I’m left to ponder the mentality of the doomsday preppers, who think that civilization cannot be depended on, and that it is morally imperative for everyone to learn to become self-sufficient locally and within the family.

(Posted: Monday, May 22, 2017 at 11:30 AM EDT)

If you’ve become a voluntary pundit, don’t expect to delete yourself from the Internet

I’ve imagined a creepy horror film (maybe just a short), where you get called in for the Last Supper of your life, sent up to a hotel room, allowed to make one or two last postings, then denied access, then had your whole online existence removed.  Then the fantasy or catch or your life knocks on your door and gives you one last “peak experience” as you pass into the Afterlife, if it exists, with your karma cleaned up.  Maybe this could be a low budget movie.

Yet maybe a little more than ten years ago, “online reputation” became a trendy topic, even leading a company by that name to be founded.

Before that, I had to deal already had to deal with “what I had done”.  When I couldn’t sell enough hard copy books, I became an online pundit.  I got a reputation that way (as an “older Milo”, and probably more socially acceptable, especially to Donald Trump) but my Pharisee-speech didn’t pay its own way.  In the most extreme circumstances, it might get me or other people connected to me killed.

Earlier, I had entertained the idea that people in positions of authority over others (with direct reports) should not express their opinions in unsupervised manner because that could show prejudice or hostile workplace.  This was my own implementation of the idea of “conflict of interest”.  Again, obviously Donald Trump doesn’t respect it now (and I have only one degree of separation from Donald Trump, despite never paying the fees to go to Mar-a-Lago – maybe I can get invited).

Nevertheless, in the past, I’ve had to entertain the idea that a lot of my own Internet presence would have to be removed if I took certain kinds of jobs, as I outlined here.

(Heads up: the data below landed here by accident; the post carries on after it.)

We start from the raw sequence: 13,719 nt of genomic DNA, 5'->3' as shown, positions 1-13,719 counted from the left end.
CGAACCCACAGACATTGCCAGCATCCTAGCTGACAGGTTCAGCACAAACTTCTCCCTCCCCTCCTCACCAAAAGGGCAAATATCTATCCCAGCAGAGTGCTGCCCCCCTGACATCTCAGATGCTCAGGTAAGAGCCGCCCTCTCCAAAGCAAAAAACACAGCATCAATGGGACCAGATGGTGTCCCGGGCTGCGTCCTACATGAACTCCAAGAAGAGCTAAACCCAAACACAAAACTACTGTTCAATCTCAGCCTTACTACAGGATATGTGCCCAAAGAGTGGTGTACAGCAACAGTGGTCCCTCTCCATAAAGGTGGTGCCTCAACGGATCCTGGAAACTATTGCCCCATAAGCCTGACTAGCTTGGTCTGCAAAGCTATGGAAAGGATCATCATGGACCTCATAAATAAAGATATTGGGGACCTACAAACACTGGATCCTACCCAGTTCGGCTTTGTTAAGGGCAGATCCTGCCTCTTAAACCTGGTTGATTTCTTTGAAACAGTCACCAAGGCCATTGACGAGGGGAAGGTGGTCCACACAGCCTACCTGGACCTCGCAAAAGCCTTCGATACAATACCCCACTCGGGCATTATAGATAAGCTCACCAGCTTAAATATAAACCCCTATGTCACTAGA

But is it feasible anymore for someone to go completely dark?  Not very.  I’d say fifteen years ago it was feasible.  You could take everything down, and ask Google to remove all references to your flat files online (before blogs and social media components became SOP).

The old idea of a double life (especially for LGBTQ) seems to be gone forever.  Really, I sometimes miss the way it was in the 1970s and 1980s, even until about 1996 or so.  You had your home and your possessions, and you developed a reputation.  Arranging gatherings and social events meant more then.  In the gay community in DC, you went on adventures with Adventuring or Chrysalis.  (You still can, but my life has changed so much since the 90s that I really don’t have time).  My parents developed a presence with real world property and things – my father was very dedicated to his own workshop, filled with tools, which was much more common for people in the 1950s than now.  As I get older, I find myself mentally revisiting those years.

Here is Abby Ohlheiser’s take in the Washington Post on what it would take to go completely dark, like a white dwarf star that has completely burned out into a dark cinder.   Part of the strategy is to imitate Kellyanne and create “alternative facts” online first.  Some social media will let you change your birth date a few times.  I could imagine a pro-life change to your conception date.

I’ve noticed that there are a number of companies that offer a public records history and background investigation on anyone, for a membership fee.  Of course, if the subject belonged to the same service, he or she would know you had ordered it.  I really like my fantasies of Maslow peak experience and have no reason to spy on anyone and ruin the faith.

Update: March 23, 2017

Check out Ross Douthat’s column in the New York Times March 12, “Resist the Internet“.  Douthat doesn’t want kids under 16 to use social media at all, or to have cell phones too early.  He also mentions a no-tech private school in Silicon Valley, Walforf, that many tech executives send their kids to.  The school has students learning to knit socks, and participating in many group rhetorical exercises with the teacher, who is quite engaged.